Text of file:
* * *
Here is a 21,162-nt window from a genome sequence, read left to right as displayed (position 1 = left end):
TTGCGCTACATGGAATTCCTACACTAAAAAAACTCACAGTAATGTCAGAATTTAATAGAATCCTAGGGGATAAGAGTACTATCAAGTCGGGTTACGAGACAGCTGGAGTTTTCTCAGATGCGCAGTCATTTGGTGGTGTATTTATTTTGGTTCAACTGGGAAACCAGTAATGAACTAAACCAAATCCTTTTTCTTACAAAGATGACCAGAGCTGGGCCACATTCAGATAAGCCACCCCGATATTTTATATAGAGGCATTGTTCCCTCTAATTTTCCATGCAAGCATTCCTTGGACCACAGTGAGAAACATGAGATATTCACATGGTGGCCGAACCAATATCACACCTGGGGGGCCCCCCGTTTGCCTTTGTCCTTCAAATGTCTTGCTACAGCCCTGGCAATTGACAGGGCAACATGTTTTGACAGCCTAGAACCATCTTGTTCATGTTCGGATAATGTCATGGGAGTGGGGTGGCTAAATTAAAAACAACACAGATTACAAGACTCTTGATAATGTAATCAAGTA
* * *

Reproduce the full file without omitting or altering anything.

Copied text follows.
Here is a 21,162-nt window from a genome sequence, read left to right as displayed (position 1 = left end):
TTGCGCTACATGGAATTCCTACACTAAAAAAACTCACAGTAATGTCAGAATTTAATAGAATCCTAGGGGATAAGAGTACTATCAAGTCGGGTTACGAGACAGCTGGAGTTTTCTCAGATGCGCAGTCATTTGGTGGTGTATTTATTTTGGTTCAACTGGGAAACCAGTAATGAACTAAACCAAATCCTTTTTCTTACAAAGATGACCAGAGCTGGGCCACATTCAGATAAGCCACCCCGATATTTTATATAGAGGCATTGTTCCCTCTAATTTTCCATGCAAGCATTCCTTGGACCACAGTGAGAAACATGAGATATTCACATGGTGGCCGAACCAATATCACACCTGGGGGGCCCCCCGTTTGCCTTTGTCCTTCAAATGTCTTGCTACAGCCCTGGCAATTGACAGGGCAACATGTTTTGACAGCCTAGAACCATCTTGTTCATGTTCGGATAATGTCATGGGAGTGGGGTGGCTAAATTAAAAACAACACAGATTACAAGACTCTTGATAATGTAATCAAGTA